Dec 8, 2013
Alan Grayson Tells It Like It Is
Posted on Jul 21, 2011
Peter Scheer: This is Truthdig Radio. I’m Peter Scheer, and I’m joined in the studio by Robert Scheer, my boss and life coach. Dad, welcome to Truthdig Radio.
Robert Scheer: Yup.
Peter Scheer: We were speaking at the top of the show; we had a little bit of technical difficulties getting Alan Grayson on the line, so we were interrupted. But we’d like to come back to the discussion of your column, which I feel like is a really good—and I know I obviously have a bias here. But I think you write a lot about the economy, the Clinton administration, the Obama administration, the various officials, Timothy Geithner, Elizabeth Warren, et cetera, et cetera. But this column in particular, I think, really captures sort of the basic wrong of the Obama administration. And it was about how Elizabeth Warren, who conceived of the idea of a Consumer Financial Protection Bureau, and fought for it and won it and was working to create it, was not allowed to run that—was not even nominated to run that organization for fear of not winning confirmation. And I just want to read what I think is really the money quote from your column. Quote, “Obama’s refusal to take the fight to Senate Republicans by nominating Warren should be taken as the vital measure of the man. This gutless decision comes after the president populated his administration with the very people who created the financial meltdown.” Take it away.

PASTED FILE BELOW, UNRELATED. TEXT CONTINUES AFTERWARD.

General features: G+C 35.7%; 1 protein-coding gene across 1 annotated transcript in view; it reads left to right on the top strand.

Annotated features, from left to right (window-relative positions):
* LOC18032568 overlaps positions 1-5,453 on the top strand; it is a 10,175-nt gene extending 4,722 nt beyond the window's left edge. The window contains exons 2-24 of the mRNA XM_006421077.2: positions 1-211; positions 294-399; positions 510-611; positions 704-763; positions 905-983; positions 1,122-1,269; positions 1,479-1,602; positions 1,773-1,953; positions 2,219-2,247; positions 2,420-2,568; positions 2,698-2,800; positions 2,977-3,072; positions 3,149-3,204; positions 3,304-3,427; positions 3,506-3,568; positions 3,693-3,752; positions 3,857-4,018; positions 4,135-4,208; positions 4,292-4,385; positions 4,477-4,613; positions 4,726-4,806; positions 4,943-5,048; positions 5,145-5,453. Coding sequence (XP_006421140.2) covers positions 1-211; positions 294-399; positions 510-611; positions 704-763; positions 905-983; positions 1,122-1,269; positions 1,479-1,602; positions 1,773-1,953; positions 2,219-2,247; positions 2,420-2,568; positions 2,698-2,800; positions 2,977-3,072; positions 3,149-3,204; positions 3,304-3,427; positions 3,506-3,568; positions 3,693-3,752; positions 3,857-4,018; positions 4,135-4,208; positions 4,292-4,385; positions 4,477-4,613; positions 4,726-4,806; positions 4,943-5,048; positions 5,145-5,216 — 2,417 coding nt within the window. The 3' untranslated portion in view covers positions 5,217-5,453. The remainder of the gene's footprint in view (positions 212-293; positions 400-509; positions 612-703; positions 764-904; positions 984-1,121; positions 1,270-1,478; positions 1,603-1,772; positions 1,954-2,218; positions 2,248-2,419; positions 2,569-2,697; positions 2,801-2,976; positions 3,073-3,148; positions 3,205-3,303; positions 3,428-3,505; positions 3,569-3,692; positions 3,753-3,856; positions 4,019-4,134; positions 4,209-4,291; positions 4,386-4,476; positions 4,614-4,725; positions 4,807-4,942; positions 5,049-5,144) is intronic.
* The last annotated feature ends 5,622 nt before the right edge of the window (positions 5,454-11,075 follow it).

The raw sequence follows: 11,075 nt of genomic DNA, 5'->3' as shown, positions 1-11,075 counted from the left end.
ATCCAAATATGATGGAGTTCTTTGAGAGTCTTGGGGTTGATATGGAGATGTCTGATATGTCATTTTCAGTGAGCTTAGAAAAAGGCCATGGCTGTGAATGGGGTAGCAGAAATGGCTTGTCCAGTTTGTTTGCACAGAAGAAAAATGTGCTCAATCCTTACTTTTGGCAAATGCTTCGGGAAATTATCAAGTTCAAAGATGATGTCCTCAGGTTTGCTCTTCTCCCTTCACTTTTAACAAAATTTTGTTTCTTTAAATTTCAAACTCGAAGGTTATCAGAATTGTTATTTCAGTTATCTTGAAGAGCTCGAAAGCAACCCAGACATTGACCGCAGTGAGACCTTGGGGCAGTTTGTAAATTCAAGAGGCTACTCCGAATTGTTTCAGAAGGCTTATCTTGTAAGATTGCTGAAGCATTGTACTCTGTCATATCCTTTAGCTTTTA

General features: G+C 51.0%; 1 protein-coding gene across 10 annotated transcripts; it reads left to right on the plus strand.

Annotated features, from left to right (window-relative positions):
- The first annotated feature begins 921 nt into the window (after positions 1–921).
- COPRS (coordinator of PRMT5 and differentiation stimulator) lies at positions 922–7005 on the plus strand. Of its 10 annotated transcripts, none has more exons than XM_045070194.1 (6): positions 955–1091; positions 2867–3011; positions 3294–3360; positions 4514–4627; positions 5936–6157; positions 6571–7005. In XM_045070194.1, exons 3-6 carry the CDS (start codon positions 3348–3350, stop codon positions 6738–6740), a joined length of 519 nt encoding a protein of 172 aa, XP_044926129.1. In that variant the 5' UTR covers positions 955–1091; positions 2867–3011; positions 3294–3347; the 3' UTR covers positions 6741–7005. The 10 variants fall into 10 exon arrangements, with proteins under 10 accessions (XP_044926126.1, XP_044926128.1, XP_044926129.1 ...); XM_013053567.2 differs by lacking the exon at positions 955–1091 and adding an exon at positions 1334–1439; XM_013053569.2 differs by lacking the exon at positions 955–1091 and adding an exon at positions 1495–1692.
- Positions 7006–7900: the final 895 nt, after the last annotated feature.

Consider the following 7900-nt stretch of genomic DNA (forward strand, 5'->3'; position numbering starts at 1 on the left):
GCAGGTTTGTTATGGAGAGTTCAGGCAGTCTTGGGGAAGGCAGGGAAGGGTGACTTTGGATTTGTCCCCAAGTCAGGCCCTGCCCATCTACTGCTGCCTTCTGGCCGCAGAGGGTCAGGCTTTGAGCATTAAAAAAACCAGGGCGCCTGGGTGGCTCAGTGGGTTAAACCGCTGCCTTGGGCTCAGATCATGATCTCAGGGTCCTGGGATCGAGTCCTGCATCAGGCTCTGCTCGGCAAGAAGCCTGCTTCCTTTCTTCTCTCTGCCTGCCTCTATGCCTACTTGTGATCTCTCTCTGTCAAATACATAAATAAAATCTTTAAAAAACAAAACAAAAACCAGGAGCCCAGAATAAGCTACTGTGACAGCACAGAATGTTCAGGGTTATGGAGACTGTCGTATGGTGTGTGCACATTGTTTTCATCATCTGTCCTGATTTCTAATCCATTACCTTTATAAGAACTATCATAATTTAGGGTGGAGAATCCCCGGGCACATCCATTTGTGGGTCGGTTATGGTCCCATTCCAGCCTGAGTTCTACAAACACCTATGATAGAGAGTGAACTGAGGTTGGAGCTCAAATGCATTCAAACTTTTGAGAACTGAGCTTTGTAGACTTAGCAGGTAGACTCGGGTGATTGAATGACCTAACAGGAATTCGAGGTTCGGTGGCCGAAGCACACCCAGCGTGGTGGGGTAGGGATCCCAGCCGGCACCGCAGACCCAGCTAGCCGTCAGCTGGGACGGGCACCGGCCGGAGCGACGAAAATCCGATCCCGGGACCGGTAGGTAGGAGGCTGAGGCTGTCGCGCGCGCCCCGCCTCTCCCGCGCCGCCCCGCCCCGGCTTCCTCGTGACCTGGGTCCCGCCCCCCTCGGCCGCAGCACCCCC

Robert Scheer: Well you know, it’s crazy-making, really. First of all, the Republicans are worse than the Democrats; they don’t even want a consumer protection agency, they don’t even want a director. And the fellow, the former attorney general of Ohio, Richard …